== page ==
Romances end in blood and the frail hopes of individuals are torn apart in a vile karmic continuity of colonialism, civil war and occupation. After surviving Japanese colonization, Korea ...
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At South Korea's border with the North, troops guard the coast. Each bullies those ranking beneath him; tensions are high. PFC Kang and his friend Private Kim are on patrol when drinking ... See full summary »
Violent thug Crocodile lives under a bridge by the Han River in Seoul together with a peddling boy and a homeless old man. Crocodile saves a beautiful young woman Hyun-Jung from suicide by ... See full summary »
Jae-Young is an amateur prostitute who sleeps with men while her best friend Yeo-Jin "manages" her, fixing dates, taking care of the money and making sure the coast is clear. When Jae-Young... See full summary »
On a fishing boat at sea, a 60-year old man has been raising a girl since she was a baby. It is agreed that they will get married on her 17th birthday, and she is 16 now. They live a quiet and secluded life, renting the boat to day fishermen and practicing strange divination rites. Their life changes when a teenage student comes aboard...
Mute Hee-Jin is working as a clerk in a fishing resort in the Korean wilderness; selling baits, food and occasionally her body to the fishing tourists. One day she falls in love to ... See full summary »
Two Korean ex-pats meet in Paris by chance encounter. One a petty thief and wannabe artist/painter (Chong-Hae), the other a tough guy (Hong San). Hong San saves Chong-Hae from a gang of ... See full summary »
Romances end in blood and the frail hopes of individuals are torn apart in a vile karmic continuity of colonialism, civil war and occupation. After surviving Japanese colonization, Korea became the first war zone of the Cold War. The legacy of war remains today in this divided country. Three forlorn teenagers, Chank-guk, Jihum and Eunok are figures in the landscape of this story, which highlights the global implications of a very Korean reality. None of them is able to escape the withering pull of tragedy. All desperate pleas for love and redemption are returned stamped in red with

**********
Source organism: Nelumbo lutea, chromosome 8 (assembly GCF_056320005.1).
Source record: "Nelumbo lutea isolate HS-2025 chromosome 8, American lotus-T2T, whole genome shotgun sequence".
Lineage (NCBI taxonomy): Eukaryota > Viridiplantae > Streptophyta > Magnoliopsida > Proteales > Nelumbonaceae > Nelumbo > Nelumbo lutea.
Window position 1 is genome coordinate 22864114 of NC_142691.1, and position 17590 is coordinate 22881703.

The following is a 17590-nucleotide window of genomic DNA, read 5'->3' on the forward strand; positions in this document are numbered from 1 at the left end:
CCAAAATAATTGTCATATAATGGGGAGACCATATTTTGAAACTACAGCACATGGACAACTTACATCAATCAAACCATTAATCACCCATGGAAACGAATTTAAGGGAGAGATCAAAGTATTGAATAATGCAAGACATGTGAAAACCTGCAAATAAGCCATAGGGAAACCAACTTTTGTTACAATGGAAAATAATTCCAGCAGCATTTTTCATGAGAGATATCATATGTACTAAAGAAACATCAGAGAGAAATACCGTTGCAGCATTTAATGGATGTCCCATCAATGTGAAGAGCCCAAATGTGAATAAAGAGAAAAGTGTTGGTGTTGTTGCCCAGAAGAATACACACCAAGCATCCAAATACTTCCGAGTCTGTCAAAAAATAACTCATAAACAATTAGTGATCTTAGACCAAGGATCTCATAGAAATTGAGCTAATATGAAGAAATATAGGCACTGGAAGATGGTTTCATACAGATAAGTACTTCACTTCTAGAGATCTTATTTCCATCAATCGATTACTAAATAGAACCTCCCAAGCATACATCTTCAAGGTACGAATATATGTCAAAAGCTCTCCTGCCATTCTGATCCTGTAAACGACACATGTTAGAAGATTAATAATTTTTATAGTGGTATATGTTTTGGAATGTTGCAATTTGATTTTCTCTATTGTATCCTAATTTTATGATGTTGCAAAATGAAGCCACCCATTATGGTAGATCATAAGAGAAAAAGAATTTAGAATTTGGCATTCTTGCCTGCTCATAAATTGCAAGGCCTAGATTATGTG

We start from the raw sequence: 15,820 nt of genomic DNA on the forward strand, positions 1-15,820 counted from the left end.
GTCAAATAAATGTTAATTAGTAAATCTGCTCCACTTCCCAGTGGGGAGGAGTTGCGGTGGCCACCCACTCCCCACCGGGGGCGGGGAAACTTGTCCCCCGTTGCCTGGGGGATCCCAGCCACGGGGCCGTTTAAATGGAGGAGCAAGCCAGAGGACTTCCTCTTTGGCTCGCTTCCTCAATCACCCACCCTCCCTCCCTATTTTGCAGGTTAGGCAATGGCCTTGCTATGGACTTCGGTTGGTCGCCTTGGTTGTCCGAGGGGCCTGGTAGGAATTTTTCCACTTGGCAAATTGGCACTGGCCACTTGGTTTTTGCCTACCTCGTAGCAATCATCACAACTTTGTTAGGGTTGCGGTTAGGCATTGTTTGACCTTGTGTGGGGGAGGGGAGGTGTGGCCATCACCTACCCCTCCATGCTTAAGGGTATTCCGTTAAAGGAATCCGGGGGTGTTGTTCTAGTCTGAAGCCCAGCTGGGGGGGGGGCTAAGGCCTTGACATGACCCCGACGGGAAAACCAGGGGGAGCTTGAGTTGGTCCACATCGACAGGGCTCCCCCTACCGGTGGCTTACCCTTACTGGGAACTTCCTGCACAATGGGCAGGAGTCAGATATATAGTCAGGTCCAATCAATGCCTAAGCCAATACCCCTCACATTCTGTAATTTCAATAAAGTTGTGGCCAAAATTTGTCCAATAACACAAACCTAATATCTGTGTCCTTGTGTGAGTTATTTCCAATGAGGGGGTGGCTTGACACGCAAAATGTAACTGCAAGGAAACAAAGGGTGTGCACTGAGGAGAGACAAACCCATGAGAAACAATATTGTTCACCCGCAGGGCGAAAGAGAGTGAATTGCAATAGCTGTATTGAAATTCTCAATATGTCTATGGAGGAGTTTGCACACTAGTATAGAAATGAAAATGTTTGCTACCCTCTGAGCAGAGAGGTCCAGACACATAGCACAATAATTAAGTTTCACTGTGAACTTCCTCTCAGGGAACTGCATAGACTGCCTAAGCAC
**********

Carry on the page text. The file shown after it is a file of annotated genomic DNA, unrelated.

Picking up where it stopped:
Not unlike the Oscar Wilde play from which my "One Line Summary" for this comment is co-opted the director of `Address Unknown' requires his audience to think.
In all of the Kim Ki-duk films I have seen (The Isle, Address Unknown, Bad Guy) what lies on the surface differs greatly from what lies beneath it. He is working in a language of metaphor and allegory with characters that range from caricature to archetype to fodder. By fodder I mean they are impenetrable and near impossible to empathize/sympathize with for the sole reason that emotional attachment is not the director's intention. He is creating a fictional world made to comment on the world we live in.
By exploring the eclectic residents of an isolated South Korean village in close proximity to an American military base Ki-duk is dealing with a number of issues such as globalization (the base, the bullies who moved to America), language (the theme of English, the comic interlude of the Playboy translation), gender (obvious), race (obvious), history (that family whose father turned out to be a traitor, the constant references to the past from the veterans), tradition (the archery), relationships (Korean girl and U.S. solider), war (obvious) and violence (obvious). The bleak, violent, at times repulsive world the film takes place in is so over-the-top that the audience can't help but think that it is just a means to an end.
In films like `The Isle' and `The Bad Guy' the black humour and sarcasm are more evident. `Address Unknown' is a tad more subtle but there are more than enough hints to indicate the film should not be taken at face value. An excellent example is the constant, almost laughable violence.
Kim Ki-duk is one of a handful of directors striving to create intelligent cinema that is accessible as well. The East is bursting at the seams with talent and I really hope it starts to get the recognition it deserves.
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